Go with the dough
Travelling pizza maker takes dad's recipes to the streets
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Hey there, time traveller!
This article was published 09/10/2010 (4495 days ago), so information in it may no longer be current.
HOW early is too early for pizza?
It’s 9:23 a.m. and Bill Suszynski has just put up a sandwich board advertising his curbside pizza parlour, Rollin’ Dough Pizza.
Within seconds, a man in a suit and tie approaches Suszynski’s screen window to ask what’s hot and ready.
“You’ll have to give me a couple of minutes,” Suszynski says. “I just got here myself.”
“No problem,” the fellow replies, taking a seat on the boulevard and pulling out a magazine.
“It’s like that almost every day,” Suszynski says, in a hushed tone. “I could get here at seven, and I swear there’d be somebody ordering pizza at 7:10.”
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Bill Suszynski’s mission: To boldly go where no man — or pizza — has gone before.
Suszynski is the owner of Rollin’ Dough Pizza — this city’s only pizzeria-on-wheels. At a time of year when most roadside vendors are packing up their smokies and beginning to hibernate, Suszynski is rolling up his sleeves and laying out his long johns as he prepares for his first winter on the streets.
“All of our products are built for year-round use, insulated and heated for the generators and water system,” says Alexandra Moynes, a spokesperson for Pizza Trucks of Canada, the Oakbank-based company that sold Suszynski his custom-made trailer three months ago. But Moynes draws a blank when asked if she knows of any pizza trucks that have operated in as cold a climate as a Winnipeg winter.
“I guess I’ll find out what (demand) is like,” Suszynski says while loading an 18-inch ham and pineapple SSRqza into his propane-powered oven. “And hey — what’s the worst that can happen? If it turns out that I’m not that busy, I can always put SSRqer away till spring, and sign up for a course in business management. Or take a cooking class. My motto is there’s always something you can do in life.”
— — —
According to statistics, the average Canadian orders somewhere in the neighbourhood of 15 takeout pizzas annually. Domino’s and company will be disappointed to hear that Suszynski isn’t your average Canadian.
“Growing up, I don’t remember my family ever getting pizza delivered, even once,” Suszynski says. That’s because Suszynski’s father, Ron, was convinced his hand-tossed, thick-crust pies were better than anything he could get from the Yellow Pages.
“Dad made pizza for us every weekend, pretty much. He’d always try to come up with different recipes and toppings; friends of mine would even ask when ‘pizza night’ was, so they could come over for dinner,” says Suszynski, who grew up in West Kildonan.
Suszynski inherited his father’s recipes after Ron died of cancer. To maintain the family tradition, Suszynski and his wife Veronica began hosting Friday night pizza parties of their own. So when the couple decided to become small business owners about six months ago, they didn’t have to look much further than Suszynski’s dough cutter for ideas.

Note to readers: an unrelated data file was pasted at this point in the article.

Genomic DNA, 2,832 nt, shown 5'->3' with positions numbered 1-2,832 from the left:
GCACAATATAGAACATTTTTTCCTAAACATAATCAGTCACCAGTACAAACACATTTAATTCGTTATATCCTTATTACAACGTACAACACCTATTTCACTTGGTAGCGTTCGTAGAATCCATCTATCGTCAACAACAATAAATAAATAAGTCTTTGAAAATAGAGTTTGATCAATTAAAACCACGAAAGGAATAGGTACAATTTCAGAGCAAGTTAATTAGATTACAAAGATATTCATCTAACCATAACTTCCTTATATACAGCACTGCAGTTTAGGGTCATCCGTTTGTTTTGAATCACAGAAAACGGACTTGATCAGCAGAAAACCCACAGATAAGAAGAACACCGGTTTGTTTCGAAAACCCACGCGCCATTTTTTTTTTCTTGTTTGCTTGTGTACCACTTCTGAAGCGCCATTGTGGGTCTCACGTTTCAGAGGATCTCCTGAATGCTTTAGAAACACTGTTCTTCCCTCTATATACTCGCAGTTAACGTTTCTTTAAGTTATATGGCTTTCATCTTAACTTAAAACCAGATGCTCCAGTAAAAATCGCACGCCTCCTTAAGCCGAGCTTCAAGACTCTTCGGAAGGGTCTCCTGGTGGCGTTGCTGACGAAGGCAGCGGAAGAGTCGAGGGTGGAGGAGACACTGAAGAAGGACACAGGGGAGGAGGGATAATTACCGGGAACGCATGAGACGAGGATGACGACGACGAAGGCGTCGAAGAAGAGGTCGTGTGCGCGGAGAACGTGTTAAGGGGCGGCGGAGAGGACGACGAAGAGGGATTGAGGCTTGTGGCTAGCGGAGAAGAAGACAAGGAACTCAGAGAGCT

— — —
Suszynski never entertained the idea of opening his own restaurant, or operating a franchise for an established chain.
“No, I thought mobile right away,” he says, reaching over his niece and co-chef, Alexee, for his stainless steel rolling pin. “I went online to research this type of business, and found out that it’s absolutely huge in places like California.” (It should be noted the mean January temperature in Los Angeles is 15.6 C.)
“What I like about having a trailer is that I don’t have a big lease to worry about. And so long as I have my (food server’s) permit, I can go pretty much anywhere that’s a parking zone, which leaves quite a few options.”
To date, Suszynski has set up shop primarily in the Inkster Industrial Park, and at the St. Norbert Farmers’ Market. He’s also available for private functions such as birthday parties or corporate get-togethers. (Suszynski charges $3.75 per slice, or $19.75 for an 18-inch, two-topping pizza. It takes him about six minutes to bake a full pie.)
“Last month, I did a UFC party in Whyte Ridge. Basically, I parked at the end of this guy’s driveway and in between fights, he and his buddies came outside to eat.”
The night actually turned into an impromptu, meals-on-wheels block party. “First my client’s next-door neighbour wandered over, to ask if he could order a pizza, too,” Suszynski says. “Then a lady a couple of doors down popped by. I think I ended up feeding half the street.”
— — —
“Sounds like fun.”
That was Veronica Suszynski’s response a few weeks ago, after her husband told her they would be spending their Friday night slinging pizzas for a Manitoba Cattle Producers Association function. (Lemme guess: they ordered the meat lover’s?)
Suszynski says the rest of his family has been equally supportive. “Before we started, we had everybody — cousins, nieces, nephews — over to our house, and I cooked one pizza after another. Then I handed out evaluation sheets, asking them to tell me what worked and what didn’t.”
So, did anybody pay Suszynski the ultimate compliment? That is, did his pizza remind them of his father’s?
“Yeah, I definitely heard that,” Suszynski says, steadying his voice. “In fact, one of the next things I plan to do is put up a picture of my dad over the oven.”
For more information on Rollin’ Dough Pizza — or to track its whereabouts on any given day — visit www.rollindoughpizza.com.
Dave Sanderson was born in Regina but please, don’t hold that against him.